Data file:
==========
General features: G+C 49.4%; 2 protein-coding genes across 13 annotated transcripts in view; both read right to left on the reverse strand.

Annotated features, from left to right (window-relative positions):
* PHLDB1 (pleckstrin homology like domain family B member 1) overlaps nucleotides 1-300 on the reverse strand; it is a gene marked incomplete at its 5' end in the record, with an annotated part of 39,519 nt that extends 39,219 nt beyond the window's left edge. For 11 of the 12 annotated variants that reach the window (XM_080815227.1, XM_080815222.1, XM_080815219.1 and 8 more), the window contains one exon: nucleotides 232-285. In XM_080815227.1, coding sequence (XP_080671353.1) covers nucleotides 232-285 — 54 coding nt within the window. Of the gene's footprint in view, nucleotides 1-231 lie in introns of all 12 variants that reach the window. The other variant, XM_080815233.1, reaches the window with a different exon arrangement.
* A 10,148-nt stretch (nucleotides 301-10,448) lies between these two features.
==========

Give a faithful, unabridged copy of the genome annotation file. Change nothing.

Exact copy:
General features: G+C 49.4%; 2 protein-coding genes across 13 annotated transcripts in view; both read right to left on the reverse strand.

Annotated features, from left to right (window-relative positions):
* PHLDB1 (pleckstrin homology like domain family B member 1) overlaps nucleotides 1-300 on the reverse strand; it is a gene marked incomplete at its 5' end in the record, with an annotated part of 39,519 nt that extends 39,219 nt beyond the window's left edge. For 11 of the 12 annotated variants that reach the window (XM_080815227.1, XM_080815222.1, XM_080815219.1 and 8 more), the window contains one exon: nucleotides 232-285. In XM_080815227.1, coding sequence (XP_080671353.1) covers nucleotides 232-285 — 54 coding nt within the window. Of the gene's footprint in view, nucleotides 1-231 lie in introns of all 12 variants that reach the window. The other variant, XM_080815233.1, reaches the window with a different exon arrangement.
* A 10,148-nt stretch (nucleotides 301-10,448) lies between these two features.